Your Credit History: What Should Employers Have a Right to Know?
Should an employer be able to consider a person's credit history in making a hiring decision? Does a credit score say something about a job applicant's character, or are most people with bad credit in that situation through no fault of their own?
View the entire show by playing the 30-minute video above or choose shorter segments of the show below.
Use the caption button on movie player control bar to toggle captions on and off. Flash Player 10 is required to view this movie. Download Flash Player here.
The department talks with two leading experts: a financial counselor who believes employers have a legitimate business reason to know if a job applicant is behind on his or her bills, and an attorney who believes employers should not be allowed to consider a job applicant's credit history. (14:58 min)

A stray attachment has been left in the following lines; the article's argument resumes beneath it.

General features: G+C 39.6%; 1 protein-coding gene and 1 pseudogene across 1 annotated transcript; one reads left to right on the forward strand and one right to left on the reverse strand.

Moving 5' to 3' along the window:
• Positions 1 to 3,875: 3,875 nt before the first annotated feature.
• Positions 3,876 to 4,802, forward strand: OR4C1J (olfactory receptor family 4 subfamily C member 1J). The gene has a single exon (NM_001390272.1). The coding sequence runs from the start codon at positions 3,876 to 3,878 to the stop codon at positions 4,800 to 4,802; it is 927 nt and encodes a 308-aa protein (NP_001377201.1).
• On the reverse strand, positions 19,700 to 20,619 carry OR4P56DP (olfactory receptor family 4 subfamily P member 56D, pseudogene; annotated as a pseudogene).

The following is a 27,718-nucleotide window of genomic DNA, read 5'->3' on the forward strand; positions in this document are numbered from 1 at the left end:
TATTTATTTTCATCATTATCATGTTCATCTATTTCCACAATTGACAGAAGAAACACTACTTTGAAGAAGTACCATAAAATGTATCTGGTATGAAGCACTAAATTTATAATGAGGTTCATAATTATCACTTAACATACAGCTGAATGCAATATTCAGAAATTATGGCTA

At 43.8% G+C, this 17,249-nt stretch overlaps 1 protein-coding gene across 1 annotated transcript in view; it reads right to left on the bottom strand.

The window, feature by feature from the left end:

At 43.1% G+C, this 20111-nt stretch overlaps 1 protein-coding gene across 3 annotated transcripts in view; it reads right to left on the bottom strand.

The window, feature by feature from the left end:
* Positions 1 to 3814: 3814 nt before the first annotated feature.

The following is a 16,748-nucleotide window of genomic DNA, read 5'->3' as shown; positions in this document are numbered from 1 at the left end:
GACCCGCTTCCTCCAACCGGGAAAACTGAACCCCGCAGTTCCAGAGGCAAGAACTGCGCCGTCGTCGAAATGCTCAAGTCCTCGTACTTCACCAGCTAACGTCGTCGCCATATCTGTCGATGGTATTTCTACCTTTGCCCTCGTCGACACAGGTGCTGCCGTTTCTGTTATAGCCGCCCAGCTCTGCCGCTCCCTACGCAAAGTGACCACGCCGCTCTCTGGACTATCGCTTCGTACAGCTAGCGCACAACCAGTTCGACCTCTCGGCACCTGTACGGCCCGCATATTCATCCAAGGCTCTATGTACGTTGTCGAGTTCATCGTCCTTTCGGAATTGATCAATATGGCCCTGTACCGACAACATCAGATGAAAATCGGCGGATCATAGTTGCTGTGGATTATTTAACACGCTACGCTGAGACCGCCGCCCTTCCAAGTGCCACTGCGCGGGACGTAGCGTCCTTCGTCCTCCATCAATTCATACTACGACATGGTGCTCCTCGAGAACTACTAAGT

Your employees need to know what the rules and expectations are, and how their performance measures up. (2:47 min)
A supervisor worries his employees are talking about him—in Spanish. Can he mandate English-only? (1:57 min)
If you file sooner rather than later, your case will be easier to investigate. And, under the Minnesota Human Rights Act, you must file within one year. (2:10 min)
Your employer can't treat someone else more favorably than you—if the reason is race, gender, or another protected characeristic. But showing favoratism to a family member is not illegal under the Human Rights Act. (2:21 min)
When he complained about religious harassment, his supervisor allegedly taunted, "Hey, why don’t you go work for God, not for me." (2:51 min)